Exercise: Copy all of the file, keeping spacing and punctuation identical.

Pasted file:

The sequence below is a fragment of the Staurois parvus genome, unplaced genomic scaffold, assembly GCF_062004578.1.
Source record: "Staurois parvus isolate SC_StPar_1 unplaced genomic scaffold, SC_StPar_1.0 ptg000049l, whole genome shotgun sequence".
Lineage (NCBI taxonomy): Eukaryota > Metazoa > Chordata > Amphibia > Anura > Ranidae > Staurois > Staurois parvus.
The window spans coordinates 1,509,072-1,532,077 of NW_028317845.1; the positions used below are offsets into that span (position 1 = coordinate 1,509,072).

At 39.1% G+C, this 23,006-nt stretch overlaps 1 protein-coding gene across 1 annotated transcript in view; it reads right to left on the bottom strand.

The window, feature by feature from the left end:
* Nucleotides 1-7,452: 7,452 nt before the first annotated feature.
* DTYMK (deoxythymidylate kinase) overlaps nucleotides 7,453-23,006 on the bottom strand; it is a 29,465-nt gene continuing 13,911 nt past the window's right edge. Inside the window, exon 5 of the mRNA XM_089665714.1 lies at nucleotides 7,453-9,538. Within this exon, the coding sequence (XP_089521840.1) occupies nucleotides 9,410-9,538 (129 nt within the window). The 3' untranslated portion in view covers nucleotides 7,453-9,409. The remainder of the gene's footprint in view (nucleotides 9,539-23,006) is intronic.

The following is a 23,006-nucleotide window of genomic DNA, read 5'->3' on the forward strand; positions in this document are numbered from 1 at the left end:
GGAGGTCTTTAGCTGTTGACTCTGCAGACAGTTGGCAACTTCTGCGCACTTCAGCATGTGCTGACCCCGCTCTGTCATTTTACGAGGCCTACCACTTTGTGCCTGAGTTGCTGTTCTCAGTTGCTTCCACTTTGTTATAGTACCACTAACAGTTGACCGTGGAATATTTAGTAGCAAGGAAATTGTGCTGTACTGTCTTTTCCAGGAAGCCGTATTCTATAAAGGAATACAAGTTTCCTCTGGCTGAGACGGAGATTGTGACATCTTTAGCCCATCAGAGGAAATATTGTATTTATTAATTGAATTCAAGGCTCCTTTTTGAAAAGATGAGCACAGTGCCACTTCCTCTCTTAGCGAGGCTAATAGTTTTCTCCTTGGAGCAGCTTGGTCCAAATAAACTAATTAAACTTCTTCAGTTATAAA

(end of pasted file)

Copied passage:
The sequence below is a fragment of the Staurois parvus genome, unplaced genomic scaffold, assembly GCF_062004578.1.
Source record: "Staurois parvus isolate SC_StPar_1 unplaced genomic scaffold, SC_StPar_1.0 ptg000049l, whole genome shotgun sequence".
Lineage (NCBI taxonomy): Eukaryota > Metazoa > Chordata > Amphibia > Anura > Ranidae > Staurois > Staurois parvus.
The window spans coordinates 1,509,072-1,532,077 of NW_028317845.1; the positions used below are offsets into that span (position 1 = coordinate 1,509,072).

At 39.1% G+C, this 23,006-nt stretch overlaps 1 protein-coding gene across 1 annotated transcript in view; it reads right to left on the bottom strand.

The window, feature by feature from the left end:
* Nucleotides 1-7,452: 7,452 nt before the first annotated feature.
* DTYMK (deoxythymidylate kinase) overlaps nucleotides 7,453-23,006 on the bottom strand; it is a 29,465-nt gene continuing 13,911 nt past the window's right edge. Inside the window, exon 5 of the mRNA XM_089665714.1 lies at nucleotides 7,453-9,538. Within this exon, the coding sequence (XP_089521840.1) occupies nucleotides 9,410-9,538 (129 nt within the window). The 3' untranslated portion in view covers nucleotides 7,453-9,409. The remainder of the gene's footprint in view (nucleotides 9,539-23,006) is intronic.

The following is a 23,006-nucleotide window of genomic DNA, read 5'->3' on the forward strand; positions in this document are numbered from 1 at the left end:
GGAGGTCTTTAGCTGTTGACTCTGCAGACAGTTGGCAACTTCTGCGCACTTCAGCATGTGCTGACCCCGCTCTGTCATTTTACGAGGCCTACCACTTTGTGCCTGAGTTGCTGTTCTCAGTTGCTTCCACTTTGTTATAGTACCACTAACAGTTGACCGTGGAATATTTAGTAGCAAGGAAATTGTGCTGTACTGTCTTTTCCAGGAAGCCGTATTCTATAAAGGAATACAAGTTTCCTCTGGCTGAGACGGAGATTGTGACATCTTTAGCCCATCAGAGGAAATATTGTATTTATTAATTGAATTCAAGGCTCCTTTTTGAAAAGATGAGCACAGTGCCACTTCCTCTCTTAGCGAGGCTAATAGTTTTCTCCTTGGAGCAGCTTGGTCCAAATAAACTAATTAAACTTCTTCAGTTATAAA